I knew quite a few older journalists who had reported on Vatican II (1962-65), then described as “Vatican-ologists”: they were a merry and optimistic lot who welcomed the aggiornamento (bringing up-to-date) of the Catholic Church, as did, I believe, the general public.
And there was one point on which Vaticanologists agreed: the Church had in the past focused too intensively on sexual sins, and far too little on wider issues such as social justice and other values spelt out in the New Testament. Christianity was about more than the Sixth Commandment, and the obsession with controlling carnal impulses was repressive and neurotic.
And yet the cycle of life brings us back, currently, to that very issue which the enthusiasts of Vatican II felt should be stressed less: everywhere we look the focus is on sexual sins, or even in some cases, misdemeanours, catching up with individuals and institutions.
Actresses dress in black at film awards to denote their opposition to the sexual harassment which has apparently been part of performing arts. Equity, the actors’ union, is considering banning nude and intimate kissing scenes as being what pre-Vatican II preachers would have called “occasions of sin”.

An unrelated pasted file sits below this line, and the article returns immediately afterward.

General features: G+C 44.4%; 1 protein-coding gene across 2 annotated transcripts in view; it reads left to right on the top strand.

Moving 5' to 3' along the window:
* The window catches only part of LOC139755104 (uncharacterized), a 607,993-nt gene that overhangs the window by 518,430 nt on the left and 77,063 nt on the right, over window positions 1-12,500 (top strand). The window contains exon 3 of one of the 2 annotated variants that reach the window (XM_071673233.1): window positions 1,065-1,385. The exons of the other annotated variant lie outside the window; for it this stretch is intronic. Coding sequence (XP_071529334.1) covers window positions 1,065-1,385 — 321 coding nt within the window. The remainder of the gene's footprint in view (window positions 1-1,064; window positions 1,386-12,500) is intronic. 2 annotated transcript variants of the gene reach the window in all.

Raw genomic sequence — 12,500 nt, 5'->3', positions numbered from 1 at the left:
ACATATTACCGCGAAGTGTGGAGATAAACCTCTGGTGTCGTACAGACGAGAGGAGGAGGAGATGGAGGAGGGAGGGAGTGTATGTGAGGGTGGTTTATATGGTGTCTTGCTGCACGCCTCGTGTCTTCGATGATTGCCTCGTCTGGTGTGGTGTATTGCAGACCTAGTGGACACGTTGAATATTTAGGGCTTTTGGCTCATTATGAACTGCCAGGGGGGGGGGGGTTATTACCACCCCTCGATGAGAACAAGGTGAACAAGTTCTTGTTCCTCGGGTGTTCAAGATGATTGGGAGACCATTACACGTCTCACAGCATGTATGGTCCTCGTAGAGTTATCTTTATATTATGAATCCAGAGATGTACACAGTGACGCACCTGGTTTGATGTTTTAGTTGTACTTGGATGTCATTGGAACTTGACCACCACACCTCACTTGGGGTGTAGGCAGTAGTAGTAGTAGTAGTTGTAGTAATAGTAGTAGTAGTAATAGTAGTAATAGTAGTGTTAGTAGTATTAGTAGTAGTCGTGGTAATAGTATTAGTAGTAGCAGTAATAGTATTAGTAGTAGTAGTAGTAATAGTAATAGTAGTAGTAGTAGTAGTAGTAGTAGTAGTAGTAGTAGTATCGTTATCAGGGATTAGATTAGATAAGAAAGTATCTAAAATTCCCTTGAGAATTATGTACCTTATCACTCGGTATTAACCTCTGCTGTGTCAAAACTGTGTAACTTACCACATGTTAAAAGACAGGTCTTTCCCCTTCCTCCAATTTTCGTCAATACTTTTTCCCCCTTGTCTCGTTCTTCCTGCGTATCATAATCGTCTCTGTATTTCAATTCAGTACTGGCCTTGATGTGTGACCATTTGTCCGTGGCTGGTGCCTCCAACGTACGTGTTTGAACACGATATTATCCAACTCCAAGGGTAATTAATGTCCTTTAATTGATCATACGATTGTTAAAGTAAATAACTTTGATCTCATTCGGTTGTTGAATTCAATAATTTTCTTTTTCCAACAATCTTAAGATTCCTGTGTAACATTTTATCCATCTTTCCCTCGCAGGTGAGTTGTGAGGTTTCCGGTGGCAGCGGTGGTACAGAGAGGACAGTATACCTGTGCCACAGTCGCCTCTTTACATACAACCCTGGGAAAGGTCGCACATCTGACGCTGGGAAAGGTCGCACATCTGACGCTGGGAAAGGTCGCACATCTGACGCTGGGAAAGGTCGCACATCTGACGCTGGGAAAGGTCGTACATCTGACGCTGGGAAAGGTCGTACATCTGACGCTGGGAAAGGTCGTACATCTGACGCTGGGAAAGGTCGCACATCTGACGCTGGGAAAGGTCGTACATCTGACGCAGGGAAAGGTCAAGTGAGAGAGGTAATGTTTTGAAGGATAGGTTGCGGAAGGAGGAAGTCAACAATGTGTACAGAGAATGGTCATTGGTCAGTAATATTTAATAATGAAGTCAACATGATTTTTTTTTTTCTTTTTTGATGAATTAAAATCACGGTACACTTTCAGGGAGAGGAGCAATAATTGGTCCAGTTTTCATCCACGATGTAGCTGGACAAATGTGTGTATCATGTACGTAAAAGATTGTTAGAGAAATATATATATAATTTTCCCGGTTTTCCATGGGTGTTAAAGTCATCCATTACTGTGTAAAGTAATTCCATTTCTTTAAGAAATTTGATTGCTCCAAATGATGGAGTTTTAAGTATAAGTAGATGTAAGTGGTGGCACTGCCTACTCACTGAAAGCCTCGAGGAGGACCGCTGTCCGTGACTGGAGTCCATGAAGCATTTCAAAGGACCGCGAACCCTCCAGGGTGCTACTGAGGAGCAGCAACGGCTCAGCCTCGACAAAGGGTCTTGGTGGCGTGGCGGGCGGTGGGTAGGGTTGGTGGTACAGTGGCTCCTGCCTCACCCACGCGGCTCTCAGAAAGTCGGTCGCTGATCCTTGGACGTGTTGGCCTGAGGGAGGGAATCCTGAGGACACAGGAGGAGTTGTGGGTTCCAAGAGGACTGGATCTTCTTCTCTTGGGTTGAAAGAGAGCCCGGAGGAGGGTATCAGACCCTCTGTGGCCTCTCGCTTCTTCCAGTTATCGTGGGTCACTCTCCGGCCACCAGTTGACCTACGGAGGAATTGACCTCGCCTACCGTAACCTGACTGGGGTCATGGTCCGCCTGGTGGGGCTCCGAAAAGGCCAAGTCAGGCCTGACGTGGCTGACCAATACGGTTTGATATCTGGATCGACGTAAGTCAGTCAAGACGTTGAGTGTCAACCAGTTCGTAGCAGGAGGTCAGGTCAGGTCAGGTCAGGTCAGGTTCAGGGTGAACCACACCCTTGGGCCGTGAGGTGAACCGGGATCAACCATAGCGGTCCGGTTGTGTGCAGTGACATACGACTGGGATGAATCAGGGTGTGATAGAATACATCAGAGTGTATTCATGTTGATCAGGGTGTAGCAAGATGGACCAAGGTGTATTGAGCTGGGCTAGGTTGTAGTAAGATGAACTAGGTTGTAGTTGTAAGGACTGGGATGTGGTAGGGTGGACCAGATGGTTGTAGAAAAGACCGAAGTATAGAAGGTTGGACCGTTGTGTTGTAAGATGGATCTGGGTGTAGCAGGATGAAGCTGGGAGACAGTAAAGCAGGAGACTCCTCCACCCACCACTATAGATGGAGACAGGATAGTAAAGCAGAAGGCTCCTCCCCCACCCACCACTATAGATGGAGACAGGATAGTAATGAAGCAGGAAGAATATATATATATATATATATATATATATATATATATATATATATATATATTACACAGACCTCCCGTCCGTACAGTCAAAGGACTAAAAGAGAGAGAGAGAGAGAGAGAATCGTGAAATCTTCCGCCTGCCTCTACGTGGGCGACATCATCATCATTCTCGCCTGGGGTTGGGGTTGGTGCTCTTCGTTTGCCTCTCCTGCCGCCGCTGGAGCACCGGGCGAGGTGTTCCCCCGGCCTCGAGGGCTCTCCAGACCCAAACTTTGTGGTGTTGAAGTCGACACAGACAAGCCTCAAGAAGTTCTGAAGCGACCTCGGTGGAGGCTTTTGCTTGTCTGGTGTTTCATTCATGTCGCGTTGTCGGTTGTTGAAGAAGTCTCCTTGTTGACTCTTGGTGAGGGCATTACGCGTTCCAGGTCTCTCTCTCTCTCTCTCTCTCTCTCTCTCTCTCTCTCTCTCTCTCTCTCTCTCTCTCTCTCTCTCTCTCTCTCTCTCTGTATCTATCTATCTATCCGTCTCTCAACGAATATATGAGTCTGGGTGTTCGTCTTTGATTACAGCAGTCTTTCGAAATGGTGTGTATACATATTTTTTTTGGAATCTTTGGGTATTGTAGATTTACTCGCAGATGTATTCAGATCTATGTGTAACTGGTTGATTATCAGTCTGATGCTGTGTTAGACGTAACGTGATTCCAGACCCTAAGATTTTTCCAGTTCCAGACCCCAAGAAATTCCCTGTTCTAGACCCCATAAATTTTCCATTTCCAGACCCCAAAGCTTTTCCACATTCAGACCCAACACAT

Workers for charities like Oxfam – and caring agencies within the United Nations – are exposed for exploiting young girls sexually. Brendan Cox, the admired widower of the slain MP Jo Fox, has resigned from charity work after admitting to behaving “inappropriately” towards women while working at Save the Children. He has apologised “deeply and unreservedly” for past behaviour and “for the hurt and offence that I have caused”.
Meanwhile, two of the photographers who produced renowned portraits of Princess Diana – Patrick Demarchelier and Mario Testino – have been accused of sexual misconduct (they deny the allegations). Two Cabinet ministers have fallen on their sword, under a similar charge. And we know how much devastation sexual abuse has brought to the Catholic Church itself.
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